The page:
It gives much simpler differential equations in some cases, like this one. The acceleration along the path, ##\ddot s ##, comes from the frictional force plus the sin(ψ) component of the downplane gravitational force:
    ##\ddot s = (\sin(\psi)-1)g \sin(\theta)##
    The acceleration normal to the path, ##\dot s \dot \psi##, comes from the cos(ψ) component of the downplane gravitational force:
    ##\dot s \dot \psi = g \sin(\theta) \cos(\psi)##
    Since g sin(θ) occurs as a common factor, it can be eliminated by incorporating it into s.
     
  21. May 13, 2014 #20

    ehild

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    Cartesian coordinates might be used, too, and that approach might be more familiar to the OP.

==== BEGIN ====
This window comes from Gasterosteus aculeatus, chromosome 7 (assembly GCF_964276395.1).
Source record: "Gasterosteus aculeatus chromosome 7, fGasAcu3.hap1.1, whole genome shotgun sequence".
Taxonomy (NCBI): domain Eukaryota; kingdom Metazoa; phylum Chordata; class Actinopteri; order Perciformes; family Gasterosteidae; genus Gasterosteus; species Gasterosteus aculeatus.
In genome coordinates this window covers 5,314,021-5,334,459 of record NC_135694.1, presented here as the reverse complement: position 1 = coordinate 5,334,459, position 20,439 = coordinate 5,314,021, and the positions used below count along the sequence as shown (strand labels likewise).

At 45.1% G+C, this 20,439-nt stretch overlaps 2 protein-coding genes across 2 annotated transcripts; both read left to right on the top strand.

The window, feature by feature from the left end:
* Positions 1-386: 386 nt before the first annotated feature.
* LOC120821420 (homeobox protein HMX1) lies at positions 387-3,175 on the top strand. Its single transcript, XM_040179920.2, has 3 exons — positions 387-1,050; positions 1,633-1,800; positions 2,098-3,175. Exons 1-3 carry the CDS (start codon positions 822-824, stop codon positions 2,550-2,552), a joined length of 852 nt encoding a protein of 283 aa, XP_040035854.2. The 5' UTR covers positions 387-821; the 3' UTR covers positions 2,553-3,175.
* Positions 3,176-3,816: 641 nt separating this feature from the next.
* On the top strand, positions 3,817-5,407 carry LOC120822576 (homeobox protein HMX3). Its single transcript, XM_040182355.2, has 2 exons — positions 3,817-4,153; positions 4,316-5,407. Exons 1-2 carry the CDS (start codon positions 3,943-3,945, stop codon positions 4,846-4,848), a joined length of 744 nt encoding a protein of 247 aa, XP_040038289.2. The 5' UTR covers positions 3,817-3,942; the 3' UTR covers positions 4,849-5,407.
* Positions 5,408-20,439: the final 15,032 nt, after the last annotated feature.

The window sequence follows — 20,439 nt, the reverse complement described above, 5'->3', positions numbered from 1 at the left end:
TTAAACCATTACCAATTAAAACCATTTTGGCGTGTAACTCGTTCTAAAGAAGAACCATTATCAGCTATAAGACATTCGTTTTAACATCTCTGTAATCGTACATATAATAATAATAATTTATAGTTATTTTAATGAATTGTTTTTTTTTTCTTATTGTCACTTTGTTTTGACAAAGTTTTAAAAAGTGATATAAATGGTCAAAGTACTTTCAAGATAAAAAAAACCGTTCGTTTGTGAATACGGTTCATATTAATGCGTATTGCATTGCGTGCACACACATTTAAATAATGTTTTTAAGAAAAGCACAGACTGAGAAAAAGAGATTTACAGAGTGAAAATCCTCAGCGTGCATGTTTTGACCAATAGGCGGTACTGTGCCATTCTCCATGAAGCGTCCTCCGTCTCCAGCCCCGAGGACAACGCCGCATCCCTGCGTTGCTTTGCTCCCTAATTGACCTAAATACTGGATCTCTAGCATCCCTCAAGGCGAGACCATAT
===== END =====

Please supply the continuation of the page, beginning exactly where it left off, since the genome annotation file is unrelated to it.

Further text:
The x axis is horizontal, directed along the initial velocity. The y axis is parallel with the slope, pointing downward. See picture.

    The downward force is Fg=mgsinθ. The magnitude of the force of friction is also mgsinθ. The force of friction is opposite to the velocity v. It can be written as the negative of the magnitude multiplied by the unit vector in the direction of the velocity $$\vec F_f=-mgsinθ \frac{\vec v}{v}$$
    If vx, vy are the components of the velocity and v is the speed ## v= \sqrt{v_x^2+v_y^2}## the horizontal component of the friction is ##-mg\sinθ \frac{v_x}{v}## and the vertical component is ##-mg\sinθ \frac{v_y}{v}##.

    Write out the x and y components of acceleration, and also the time derivative of the speed v. Use the notation A=gsinθ.

    $$\dot v_x=-A\frac{v_x}{v}$$
    $$\dot v_y=A(1-\frac{v_y}{v})$$

    $$\dot v=\frac{v_x \dot v_x +v_y \dot v_y}{v}$$

    Substitute the first two equations for vx, vy into the third one. You will see that the time derivative of vy is equal and opposite to that of v. Integrate.

    It can be proved mathematically, but it is clear that the horizontal component of the velocity tends to zero with time, so the speed becomes equal to the vertical velocity component v→vy.

    ehild